14 Sep 2014
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A Day in the Life: Gerald Carlone, Automotive Teacher

This September, North Branford High School took the first steps in bringing back automotive education. The new introduction to automotive course is taught by Gerald Carlone.

A Day in the Life: Gerald Carlone, Automotive Teacher

North Branford Patch: How did you become interested in teaching?

Gerald Carlone: I studied graphic design. I worked as a software engineer for about three years and decided to get my teacher's certificate. I always wanted to get into teaching. I come from a family of teachers.

North Branford Patch: Can you describe the new at ?

Carlone: The auto program is brand new this year. We're going to be in the back of the auditorium where the scene shop used to be. It's going to be a two-lift garage with welding, tire balancing and tire changing capabilities. It's a course that's going to be a lot of engine theory, very basic car maintenance and small engine work. 

North Branford Patch: Have close to completion is the garage?

Carlone: The shop is not 100 percent ready. We've been doing what we can in the classroom to get the students' baseline knowledge up to par so when the shop is ready we can hit the ground running. We're going to do the basic maintenance–like oil changing, tire rotation, break inspection and diagnostics. 

North Branford Patch: How have the students received the program?

Carlone: North Branford has a large population of students who ride recreational vehicles like quads or dirt bikes. There's a large population who are interested in tinkering with cars and recreational vehicles and engines. My class has a good mix of students who don't know the first thing about cars to students who have already worked on their own cars.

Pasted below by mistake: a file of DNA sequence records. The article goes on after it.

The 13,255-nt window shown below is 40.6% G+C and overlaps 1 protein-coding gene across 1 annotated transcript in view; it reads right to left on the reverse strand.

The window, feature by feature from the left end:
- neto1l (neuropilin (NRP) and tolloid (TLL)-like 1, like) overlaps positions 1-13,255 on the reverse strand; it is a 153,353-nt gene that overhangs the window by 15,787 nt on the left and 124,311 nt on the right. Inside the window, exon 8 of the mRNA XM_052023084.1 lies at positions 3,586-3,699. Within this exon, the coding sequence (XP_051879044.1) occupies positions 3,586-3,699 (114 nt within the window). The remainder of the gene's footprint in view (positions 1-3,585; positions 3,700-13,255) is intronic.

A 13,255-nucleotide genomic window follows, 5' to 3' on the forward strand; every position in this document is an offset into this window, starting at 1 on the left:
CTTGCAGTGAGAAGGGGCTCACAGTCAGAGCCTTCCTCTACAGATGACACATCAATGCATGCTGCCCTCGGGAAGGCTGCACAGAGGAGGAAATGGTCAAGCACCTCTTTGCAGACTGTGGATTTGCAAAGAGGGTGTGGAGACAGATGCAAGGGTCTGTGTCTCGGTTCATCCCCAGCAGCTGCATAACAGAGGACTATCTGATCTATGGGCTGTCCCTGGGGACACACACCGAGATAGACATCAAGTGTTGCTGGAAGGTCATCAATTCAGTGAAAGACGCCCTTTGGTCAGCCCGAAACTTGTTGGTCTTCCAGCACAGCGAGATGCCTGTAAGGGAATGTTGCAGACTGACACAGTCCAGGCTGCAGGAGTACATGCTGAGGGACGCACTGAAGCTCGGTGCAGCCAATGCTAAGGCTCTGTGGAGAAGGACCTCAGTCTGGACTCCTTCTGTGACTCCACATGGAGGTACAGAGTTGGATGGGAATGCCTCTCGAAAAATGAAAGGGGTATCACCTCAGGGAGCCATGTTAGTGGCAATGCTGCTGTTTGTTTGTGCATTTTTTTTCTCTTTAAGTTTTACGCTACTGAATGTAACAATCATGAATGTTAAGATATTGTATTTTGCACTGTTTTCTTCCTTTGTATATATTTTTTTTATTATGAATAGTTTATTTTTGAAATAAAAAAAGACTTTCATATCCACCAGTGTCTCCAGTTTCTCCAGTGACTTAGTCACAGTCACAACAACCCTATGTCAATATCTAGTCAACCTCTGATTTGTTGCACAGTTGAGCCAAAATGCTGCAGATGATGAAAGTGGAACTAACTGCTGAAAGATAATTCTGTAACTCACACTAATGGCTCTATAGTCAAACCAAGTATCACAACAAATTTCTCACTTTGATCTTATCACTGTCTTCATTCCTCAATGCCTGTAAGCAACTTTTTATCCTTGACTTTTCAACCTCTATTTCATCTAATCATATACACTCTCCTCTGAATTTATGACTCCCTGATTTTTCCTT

North Branford Patch: Right now the program consists of an introduction to automotive course. What are some possibilities for the future?

Carlone: The future is wide open for an advanced course. There are some thoughts that we might make the advanced course a hovercraft course where students build a hovercraft and then they race them up in Hartford. Last year, eight schools from all over Connecticut competed in the competition. Another thought would be to have an advanced automotive class be more diagnostics and advanced car maintenance, like transmission work, radiators, water pumps–things like that. The student interest is there so it can only grow.   

North Branford Patch: Can you describe a typical automotive class?

Carlone: A typical class has been anything but typical lately. Some days we'll be in a classroom setting going over an oil change, and then the next class we'll look at an actual engine and locate the engine components that you need in order to complete an oil change. There hasn't been a standard day yet. Once the shop is ready, it'll be a much more standardized class.

North Branford Patch: Does this class have value to students beyond those who are especially interested in cars?

Carlone: Absolutely. This is an introduction to automotive. Almost everyone has to drive a car. You have to know what's going on with your car while you're driving it. We're going over basic things like when you pull over because you have a flat tire, you have to make sure you are in a safe location. These are things that new drivers don't realize or think about. The course will get students more familiar with what's under the hood or going to talk to a mechanic when they have a problem. It really has a lot of value for anyone who plans on getting their license and driving. 

North Branford Patch: What is the most satisfying part of your job?

Carlone: I really enjoy working with the kids. I like that it's different every day. It's nice that when you're working with a student for a given time and you start to see them pick things up on their own.

North Branford Patch: What are your goals for the automotive program?

Carlone: I'd like us to be doing oil changes for the public. I'd like to see us be diagnosing teachers' cars or doing minor work on teachers' cars.  

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